Watch for Misleading Labels
In Australia, all herbal preparations for medicinal or therapeutic purposes must comply with the Australian Code of Good Manufacturing Practice for Medicinal Products. This code was put in place in 2003 in order to ensure that increasingly popular herbal remedies were safe to use. However, safe or "low risk" does not necessarily mean it has been tested for its therapeutic value.
As herbal remedies and essential oils became more popular, many companies took advantage of the regulations in their marketing campaigns. Because of this, you can't be entirely sure that what you read on a label reflects the actual quality of the natural oil. These are some common misleading claims to watch for:
- Aromatherapy: Because a product claims to be for "aromatherapy" doesn't necessarily mean it is a product a reputable aromatherapist would use or recommend.
- Pure: The word "pure" in a product description does indicate that the essential oil used in a product is not an artificial substitute, but does not guarantee that it contains a natural oil that has retained its therapeutic value. The oil may be overly diluted with another "pure" oil that has no therapeutic value or it may have lost its therapeutic qualities for a variety of reasons.
- Natural: As with "pure," the word "natural" can be misleading. A cosmetics company, for example may boast that their products contain "all natural ingredients," one or more of which may be a well-known essential oil; but is there enough of it in the product to make a therapeutic difference? Are its therapeutic properties still active or have they been destroyed by processing or improper storage?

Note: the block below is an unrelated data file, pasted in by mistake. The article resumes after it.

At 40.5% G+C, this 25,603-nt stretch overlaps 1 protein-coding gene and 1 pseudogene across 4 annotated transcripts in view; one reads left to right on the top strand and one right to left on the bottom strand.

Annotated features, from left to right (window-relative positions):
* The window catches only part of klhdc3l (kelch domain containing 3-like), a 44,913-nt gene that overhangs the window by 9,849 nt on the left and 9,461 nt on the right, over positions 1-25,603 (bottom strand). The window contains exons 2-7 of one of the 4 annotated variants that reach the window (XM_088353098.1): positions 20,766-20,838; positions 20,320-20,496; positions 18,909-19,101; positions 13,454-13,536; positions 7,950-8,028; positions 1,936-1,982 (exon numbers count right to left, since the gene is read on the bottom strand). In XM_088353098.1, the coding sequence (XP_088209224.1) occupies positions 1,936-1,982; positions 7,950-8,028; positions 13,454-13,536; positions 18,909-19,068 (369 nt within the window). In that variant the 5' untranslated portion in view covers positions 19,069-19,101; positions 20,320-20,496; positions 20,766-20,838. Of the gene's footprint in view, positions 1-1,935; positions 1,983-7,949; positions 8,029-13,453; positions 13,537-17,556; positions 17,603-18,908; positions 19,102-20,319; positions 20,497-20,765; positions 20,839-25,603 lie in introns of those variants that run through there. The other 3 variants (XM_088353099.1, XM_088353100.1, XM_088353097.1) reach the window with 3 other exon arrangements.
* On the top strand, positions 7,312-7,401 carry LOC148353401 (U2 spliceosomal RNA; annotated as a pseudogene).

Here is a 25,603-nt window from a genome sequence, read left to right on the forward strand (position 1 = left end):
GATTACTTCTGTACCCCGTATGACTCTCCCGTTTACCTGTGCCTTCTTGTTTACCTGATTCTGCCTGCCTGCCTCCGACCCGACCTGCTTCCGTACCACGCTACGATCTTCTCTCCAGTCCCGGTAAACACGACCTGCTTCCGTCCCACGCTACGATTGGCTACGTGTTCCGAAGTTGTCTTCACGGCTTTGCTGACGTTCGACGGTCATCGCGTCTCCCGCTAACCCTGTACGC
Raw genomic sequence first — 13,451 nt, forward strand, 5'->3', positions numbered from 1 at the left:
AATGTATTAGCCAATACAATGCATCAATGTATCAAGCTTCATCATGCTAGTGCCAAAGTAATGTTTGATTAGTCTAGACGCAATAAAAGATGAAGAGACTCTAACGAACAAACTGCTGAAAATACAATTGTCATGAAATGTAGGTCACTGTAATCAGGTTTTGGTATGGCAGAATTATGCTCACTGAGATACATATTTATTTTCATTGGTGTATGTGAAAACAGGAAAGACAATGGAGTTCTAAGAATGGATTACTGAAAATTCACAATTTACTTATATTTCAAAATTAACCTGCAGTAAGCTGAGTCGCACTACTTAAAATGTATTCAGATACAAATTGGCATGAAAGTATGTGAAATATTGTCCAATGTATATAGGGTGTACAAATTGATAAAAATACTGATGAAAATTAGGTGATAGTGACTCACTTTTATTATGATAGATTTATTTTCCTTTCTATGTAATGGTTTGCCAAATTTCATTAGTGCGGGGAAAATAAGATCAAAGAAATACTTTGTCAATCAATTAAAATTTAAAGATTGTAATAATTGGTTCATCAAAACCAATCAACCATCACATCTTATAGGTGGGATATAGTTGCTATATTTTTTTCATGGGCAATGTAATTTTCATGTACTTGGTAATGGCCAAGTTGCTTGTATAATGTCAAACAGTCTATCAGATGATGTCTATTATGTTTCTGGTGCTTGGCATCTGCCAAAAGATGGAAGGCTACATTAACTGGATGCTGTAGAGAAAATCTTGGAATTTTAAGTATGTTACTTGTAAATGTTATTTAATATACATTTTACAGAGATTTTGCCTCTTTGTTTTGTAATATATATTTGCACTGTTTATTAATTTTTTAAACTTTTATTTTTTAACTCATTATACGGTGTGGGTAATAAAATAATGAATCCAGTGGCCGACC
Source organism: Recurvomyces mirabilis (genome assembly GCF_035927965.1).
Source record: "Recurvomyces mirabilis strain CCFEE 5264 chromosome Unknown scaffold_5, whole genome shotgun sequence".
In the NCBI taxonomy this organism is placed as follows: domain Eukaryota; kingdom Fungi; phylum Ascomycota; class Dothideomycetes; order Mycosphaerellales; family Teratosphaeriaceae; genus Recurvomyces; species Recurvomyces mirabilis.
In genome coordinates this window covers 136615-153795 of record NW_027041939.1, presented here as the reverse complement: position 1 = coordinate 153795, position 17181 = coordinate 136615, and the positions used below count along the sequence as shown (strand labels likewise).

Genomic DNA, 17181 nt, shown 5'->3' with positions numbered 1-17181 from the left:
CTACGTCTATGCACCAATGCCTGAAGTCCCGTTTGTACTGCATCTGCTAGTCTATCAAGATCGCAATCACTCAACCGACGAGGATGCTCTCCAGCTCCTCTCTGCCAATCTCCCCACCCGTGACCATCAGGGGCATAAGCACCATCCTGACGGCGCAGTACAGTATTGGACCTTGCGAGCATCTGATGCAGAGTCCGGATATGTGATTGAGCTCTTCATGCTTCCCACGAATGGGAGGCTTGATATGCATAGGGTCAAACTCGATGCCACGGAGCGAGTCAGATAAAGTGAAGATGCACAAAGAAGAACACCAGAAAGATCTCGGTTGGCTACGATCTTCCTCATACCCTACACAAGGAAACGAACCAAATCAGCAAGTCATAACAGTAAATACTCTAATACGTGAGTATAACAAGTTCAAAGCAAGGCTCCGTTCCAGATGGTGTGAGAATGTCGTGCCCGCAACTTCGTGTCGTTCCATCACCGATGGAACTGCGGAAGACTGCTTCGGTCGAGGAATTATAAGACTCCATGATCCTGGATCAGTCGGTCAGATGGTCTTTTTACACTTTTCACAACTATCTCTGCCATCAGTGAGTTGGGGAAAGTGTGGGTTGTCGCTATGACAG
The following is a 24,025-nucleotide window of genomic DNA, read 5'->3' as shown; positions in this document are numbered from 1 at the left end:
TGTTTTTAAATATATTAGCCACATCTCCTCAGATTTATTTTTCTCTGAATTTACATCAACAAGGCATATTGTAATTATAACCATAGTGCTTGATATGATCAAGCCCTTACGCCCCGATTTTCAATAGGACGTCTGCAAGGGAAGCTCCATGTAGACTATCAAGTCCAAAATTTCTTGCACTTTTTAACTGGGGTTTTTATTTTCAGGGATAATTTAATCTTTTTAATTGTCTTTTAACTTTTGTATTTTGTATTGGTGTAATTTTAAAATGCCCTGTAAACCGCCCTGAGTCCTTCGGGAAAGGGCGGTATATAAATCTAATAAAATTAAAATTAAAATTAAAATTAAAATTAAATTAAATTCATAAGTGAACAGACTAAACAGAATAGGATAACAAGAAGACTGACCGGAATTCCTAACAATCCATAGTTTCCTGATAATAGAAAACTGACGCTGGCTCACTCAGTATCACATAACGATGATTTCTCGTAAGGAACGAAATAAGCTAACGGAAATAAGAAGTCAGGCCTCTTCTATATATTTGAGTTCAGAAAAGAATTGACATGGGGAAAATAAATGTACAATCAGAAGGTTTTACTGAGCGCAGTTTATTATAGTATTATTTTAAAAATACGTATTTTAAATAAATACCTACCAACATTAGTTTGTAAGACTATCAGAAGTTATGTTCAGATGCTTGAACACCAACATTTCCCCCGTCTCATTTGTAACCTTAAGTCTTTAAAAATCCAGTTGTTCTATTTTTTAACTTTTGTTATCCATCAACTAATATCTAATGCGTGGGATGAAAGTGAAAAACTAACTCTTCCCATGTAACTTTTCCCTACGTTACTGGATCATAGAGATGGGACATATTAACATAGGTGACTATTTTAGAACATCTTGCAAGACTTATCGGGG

How to Choose Quality Natural Oils
Attending an aromatherapy school and receiving an accredited certificate is the surest way to learn all you need to know about essential oils. Short of that, there are some things you can look for that will indicate the natural oils you buy will be of the highest quality. These are some of the hallmarks of quality natural oils:
- In order to preserve their therapeutic properties, essential oils must be distilled at low temperatures over a long period of time. In order to speed up production, less reputable companies distill at high temperatures in the shortest possible period of time.
- Once a plant material is cut down for processing, it begins to decompose and can lose its medicinal properties as it does so. A reputable distiller will use fresh materials and distill them while their therapeutic properties are still active.
- Light, heat and air can destroy many of the beneficial ingredients in essential oils. Quality natural oils will be packaged in air-tight containers that protect them from UV rays; stored at low temperatures; and include an accurate "use by" date.
- The label will include the botanical name of the plant. This is very important, because their are hundreds of species of eucalyptus, for example, but some species are more appropriate for treatment of specific disorders than others.